Thursday, October 22, 2009


Some spoilers for LOST season 5.

I got into a conversation today with Brad who I had not talked to in a while and we discussed Flashforward: we discovered that we had the exact same reaction. We liked the first episode, but immediately put it on the burn pile because of the second one. Flashforward is a great premise: everyone on earth gets a glimpse of 6 months in the future, and then has to grapple with what it means, and how it happened. Just the neatness with which you can describe the thing shows that people are working hard to make this thing work. It makes a calculated full frontal assault on the throne of LOST at ABC, which goes off the air in May. Not just with the casting of Lost's Penny and eventually Charlie, but with that opening sequence which introduces our main man just as Lost did.

And just like LOST it will "flash" between two time periods, focusing on individual characters while investigating a larger mystery. And it also takes us back to the early days of Lost where the sci-fi stuff was on the back-burner, much more balanced with straight drama elements. (A sister of a friend of mine who watched the first season or two of Lost and then gave up on it was very taken aback when she heard recently that characters were time traveling, and while I did get sucked into the silliness of donkey wheels and whatnot I can also sympathize).

The first episode of FlashForward was pretty good, with nice character moments.

(notice in the background, behind the car, a billboard for LOST's Oceanic Airlines and their perfect safety record, a hint about season 6: this show could not want to replace LOST more).

And in this clip you can see a call back to that nice character moment as well as a that last minute reveal that sets up the larger mystery, just like the monster did on LOST.

I was not super clear why Seth McFarlane was in the show:

But it was pretty good so I watched the second ep. And I got hit first with this, a "comedy" moment. I mean a lot of these serial dramas do quickly forget their sense of humor, or never had one (I am looking at you BSG), so in theory I like the idea of putting something light in the show. I even in theory like the careen from the high concept of the flashforward to the reality that maybe a powerful man was on the toilet at the moment he was jumped forward to, and thus lacks the important life changing vision that others got. But this is a disaster:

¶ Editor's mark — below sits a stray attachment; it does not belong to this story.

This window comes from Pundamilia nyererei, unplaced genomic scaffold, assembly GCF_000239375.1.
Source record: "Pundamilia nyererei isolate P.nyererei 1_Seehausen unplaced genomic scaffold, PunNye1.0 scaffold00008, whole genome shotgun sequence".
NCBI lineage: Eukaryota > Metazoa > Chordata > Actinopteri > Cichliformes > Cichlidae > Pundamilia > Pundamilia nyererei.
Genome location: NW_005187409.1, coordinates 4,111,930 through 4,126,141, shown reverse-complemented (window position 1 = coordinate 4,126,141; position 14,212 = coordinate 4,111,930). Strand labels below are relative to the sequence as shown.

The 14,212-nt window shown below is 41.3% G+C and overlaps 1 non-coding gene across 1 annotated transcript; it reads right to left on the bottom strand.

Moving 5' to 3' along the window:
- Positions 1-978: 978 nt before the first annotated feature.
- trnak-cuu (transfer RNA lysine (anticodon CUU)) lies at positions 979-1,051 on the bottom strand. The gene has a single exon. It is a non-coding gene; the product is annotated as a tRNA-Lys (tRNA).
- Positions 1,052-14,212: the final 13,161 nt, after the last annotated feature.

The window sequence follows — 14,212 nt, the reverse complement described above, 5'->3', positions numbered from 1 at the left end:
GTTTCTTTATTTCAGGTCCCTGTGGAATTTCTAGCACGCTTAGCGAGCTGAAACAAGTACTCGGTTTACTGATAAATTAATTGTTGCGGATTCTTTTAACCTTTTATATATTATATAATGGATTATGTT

This is a scene more appropriate to Dumb and Dummer, as it takes the usual "I, a DUDE, have to put my mouth on the lips of this DUDE" and doubles up for potty humor as well. (There is also a strange echo of Sports Night of all things, where Issac, also the boss, also black, missed the world changing "GIANTS WIN THE PENNANT" moment because he was in the bathroom).

Doubling up gay panic with potty humor is already too much, but then THIS. The cliche is unbelievable.

Oh, how creepy all those doll limbs are! Notice the IRONY of how they should be happy toys for little girls but just make everything seem even more creepy here by suggesting dismemberment and horrors in the context of children. Wonder how long it must have taken our evil mastermind to MAKE AN ALARM SYSTEM OUT OF THEIR DOLL LAUGH BOXES FOR MAXIMUM CREEPY EFFECT. (When I was a kid I was always amazed that guys with mohawks were supposed to be considered tough: the image of them at the mirror every morning fixing their hair kind of wrecks the effect they are going for; I have a hard time taking seriously a bad guy who goes in for this kind of foolishness).

As Brad pointed out -- Flashforward is like LOST by way of CSI. No good.


Marc Caputo said...

There's a novelette by Michael Bishop called "The Quickening" that I've read two or three times a year since discovering it in 1982. In it, everyone in the world wakes up one morning in a different place in the world. That's the premise, but there's never an explanation as to why it happened, which is part of the story's power - it simply doesn't matter. As the premiere of the show approached, I wished that after all the mythology shows (and I'm proudly a fan of MANY of them), I remarked, "Now, THIS is a show that never has to reveal itself. You have the cataclysmic event and then simply move on." Because no explanation is needed here.

Oh, well. Missed opportunity...although tonight's episode was the best so far...

Marc Caputo said...

And the opening of the third ep - set to Bjork's "It's Oh So Quiet" was darkly funny like I've seen so rarely on a TV drama..

plok said...

Too much Hulu! I'm outside the U.S.

Christian said...

I'm with plok. I'm sure this would have been a very nice article, if I could see the videos tho. ;)

I wonder if Hulu still will be region-locked, when they start charging users...